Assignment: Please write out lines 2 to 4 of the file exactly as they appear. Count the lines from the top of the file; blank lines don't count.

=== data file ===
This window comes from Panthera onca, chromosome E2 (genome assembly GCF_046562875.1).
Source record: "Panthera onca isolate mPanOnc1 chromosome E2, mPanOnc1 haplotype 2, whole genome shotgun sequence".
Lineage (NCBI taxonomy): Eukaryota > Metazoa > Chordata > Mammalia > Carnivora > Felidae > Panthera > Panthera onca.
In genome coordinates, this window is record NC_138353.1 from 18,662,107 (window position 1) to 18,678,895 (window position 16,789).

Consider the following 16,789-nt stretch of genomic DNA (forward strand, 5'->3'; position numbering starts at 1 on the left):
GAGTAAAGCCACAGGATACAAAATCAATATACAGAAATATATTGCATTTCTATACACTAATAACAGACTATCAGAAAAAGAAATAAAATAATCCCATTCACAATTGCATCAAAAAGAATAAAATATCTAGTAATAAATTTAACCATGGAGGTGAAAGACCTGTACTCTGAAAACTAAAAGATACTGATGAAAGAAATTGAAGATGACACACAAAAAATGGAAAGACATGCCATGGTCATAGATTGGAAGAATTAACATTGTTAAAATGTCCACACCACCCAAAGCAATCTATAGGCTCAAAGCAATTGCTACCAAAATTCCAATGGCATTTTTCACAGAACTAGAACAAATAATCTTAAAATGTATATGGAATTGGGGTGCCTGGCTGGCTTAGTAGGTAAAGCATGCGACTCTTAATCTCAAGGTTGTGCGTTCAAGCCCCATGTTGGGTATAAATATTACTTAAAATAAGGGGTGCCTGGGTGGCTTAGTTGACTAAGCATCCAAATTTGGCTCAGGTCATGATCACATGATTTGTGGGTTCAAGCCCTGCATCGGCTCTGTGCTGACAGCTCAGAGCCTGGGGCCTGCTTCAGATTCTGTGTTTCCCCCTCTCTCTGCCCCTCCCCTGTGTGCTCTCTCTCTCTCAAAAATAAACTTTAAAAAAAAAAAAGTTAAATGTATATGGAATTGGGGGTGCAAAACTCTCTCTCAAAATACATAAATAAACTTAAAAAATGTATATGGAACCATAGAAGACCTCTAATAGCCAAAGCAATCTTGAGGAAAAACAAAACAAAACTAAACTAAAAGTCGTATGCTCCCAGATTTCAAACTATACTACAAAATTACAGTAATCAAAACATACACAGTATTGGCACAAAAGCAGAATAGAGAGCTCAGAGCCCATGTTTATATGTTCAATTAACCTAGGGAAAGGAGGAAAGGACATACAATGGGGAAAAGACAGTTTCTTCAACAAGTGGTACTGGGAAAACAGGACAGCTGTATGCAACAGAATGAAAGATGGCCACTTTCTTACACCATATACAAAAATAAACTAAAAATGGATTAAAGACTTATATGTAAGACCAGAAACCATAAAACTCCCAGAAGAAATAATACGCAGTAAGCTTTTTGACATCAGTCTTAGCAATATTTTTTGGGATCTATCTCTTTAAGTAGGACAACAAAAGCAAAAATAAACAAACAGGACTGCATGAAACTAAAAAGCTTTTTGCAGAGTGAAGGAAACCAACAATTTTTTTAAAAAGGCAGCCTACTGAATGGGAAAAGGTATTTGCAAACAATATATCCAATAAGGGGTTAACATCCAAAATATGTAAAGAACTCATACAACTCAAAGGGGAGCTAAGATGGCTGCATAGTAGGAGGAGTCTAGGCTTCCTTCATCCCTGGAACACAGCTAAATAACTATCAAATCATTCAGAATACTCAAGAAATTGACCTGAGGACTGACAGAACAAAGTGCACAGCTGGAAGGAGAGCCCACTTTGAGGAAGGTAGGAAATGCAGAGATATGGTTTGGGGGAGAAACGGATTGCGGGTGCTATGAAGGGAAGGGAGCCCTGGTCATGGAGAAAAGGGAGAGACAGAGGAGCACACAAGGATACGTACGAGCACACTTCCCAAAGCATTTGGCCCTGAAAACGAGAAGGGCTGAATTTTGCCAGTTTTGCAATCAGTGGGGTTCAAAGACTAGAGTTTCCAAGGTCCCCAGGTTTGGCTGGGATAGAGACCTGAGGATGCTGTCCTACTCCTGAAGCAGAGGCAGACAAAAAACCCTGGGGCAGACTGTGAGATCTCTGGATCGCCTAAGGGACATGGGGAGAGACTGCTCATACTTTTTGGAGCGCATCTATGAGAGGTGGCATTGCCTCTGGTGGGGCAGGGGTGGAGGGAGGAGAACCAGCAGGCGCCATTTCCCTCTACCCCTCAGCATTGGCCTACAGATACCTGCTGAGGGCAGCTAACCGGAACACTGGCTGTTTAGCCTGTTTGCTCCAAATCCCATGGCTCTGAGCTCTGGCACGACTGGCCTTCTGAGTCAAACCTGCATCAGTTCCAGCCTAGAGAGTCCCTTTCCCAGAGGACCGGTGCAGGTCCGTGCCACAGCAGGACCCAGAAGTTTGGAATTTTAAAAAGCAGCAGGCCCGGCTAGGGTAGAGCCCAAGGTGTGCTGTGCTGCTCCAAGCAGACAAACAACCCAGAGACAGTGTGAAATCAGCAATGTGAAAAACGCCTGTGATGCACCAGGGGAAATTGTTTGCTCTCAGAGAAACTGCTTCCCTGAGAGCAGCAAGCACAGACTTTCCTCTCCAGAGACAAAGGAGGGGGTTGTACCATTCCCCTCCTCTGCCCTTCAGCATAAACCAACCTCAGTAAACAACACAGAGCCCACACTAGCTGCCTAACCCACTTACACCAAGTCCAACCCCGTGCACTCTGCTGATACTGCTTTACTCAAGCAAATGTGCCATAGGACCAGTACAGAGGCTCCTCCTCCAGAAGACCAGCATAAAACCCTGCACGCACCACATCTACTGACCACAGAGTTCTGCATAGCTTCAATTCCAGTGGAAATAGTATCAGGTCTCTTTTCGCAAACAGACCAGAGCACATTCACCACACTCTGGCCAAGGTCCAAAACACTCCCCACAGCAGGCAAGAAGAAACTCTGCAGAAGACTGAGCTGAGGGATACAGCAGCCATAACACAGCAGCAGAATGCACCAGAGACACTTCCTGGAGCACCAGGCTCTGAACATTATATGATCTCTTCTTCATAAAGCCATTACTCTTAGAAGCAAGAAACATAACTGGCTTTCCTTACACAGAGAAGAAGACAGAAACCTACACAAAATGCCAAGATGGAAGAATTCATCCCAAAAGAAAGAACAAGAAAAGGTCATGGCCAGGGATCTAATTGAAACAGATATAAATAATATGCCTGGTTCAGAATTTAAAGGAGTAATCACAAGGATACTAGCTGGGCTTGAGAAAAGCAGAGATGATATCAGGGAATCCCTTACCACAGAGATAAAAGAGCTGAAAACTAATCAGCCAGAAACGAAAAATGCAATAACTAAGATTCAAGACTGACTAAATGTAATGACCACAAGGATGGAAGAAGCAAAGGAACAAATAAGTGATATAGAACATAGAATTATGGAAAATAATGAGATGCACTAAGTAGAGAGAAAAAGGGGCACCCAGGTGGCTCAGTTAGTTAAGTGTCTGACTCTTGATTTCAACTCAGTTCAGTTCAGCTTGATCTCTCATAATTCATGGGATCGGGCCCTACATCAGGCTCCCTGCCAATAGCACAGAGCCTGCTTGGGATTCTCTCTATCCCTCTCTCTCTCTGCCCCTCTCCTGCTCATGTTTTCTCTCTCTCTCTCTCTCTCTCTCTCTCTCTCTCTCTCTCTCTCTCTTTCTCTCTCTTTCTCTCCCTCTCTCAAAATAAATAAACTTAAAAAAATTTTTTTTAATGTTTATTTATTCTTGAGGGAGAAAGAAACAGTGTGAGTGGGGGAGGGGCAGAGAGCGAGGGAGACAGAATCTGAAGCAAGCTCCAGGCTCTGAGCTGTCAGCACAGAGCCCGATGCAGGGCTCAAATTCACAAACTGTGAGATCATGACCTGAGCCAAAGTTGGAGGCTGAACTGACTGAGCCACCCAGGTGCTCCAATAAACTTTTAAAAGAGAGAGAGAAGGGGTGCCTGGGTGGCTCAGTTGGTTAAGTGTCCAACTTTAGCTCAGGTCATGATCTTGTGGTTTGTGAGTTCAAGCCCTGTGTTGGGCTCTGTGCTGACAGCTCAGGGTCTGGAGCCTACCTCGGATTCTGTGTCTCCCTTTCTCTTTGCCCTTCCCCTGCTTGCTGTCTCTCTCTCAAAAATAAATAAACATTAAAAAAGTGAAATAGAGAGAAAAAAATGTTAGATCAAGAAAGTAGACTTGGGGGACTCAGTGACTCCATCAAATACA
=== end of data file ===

Source record: "Panthera onca isolate mPanOnc1 chromosome E2, mPanOnc1 haplotype 2, whole genome shotgun sequence".
Lineage (NCBI taxonomy): Eukaryota > Metazoa > Chordata > Mammalia > Carnivora > Felidae > Panthera > Panthera onca.
In genome coordinates, this window is record NC_138353.1 from 18,662,107 (window position 1) to 18,678,895 (window position 16,789).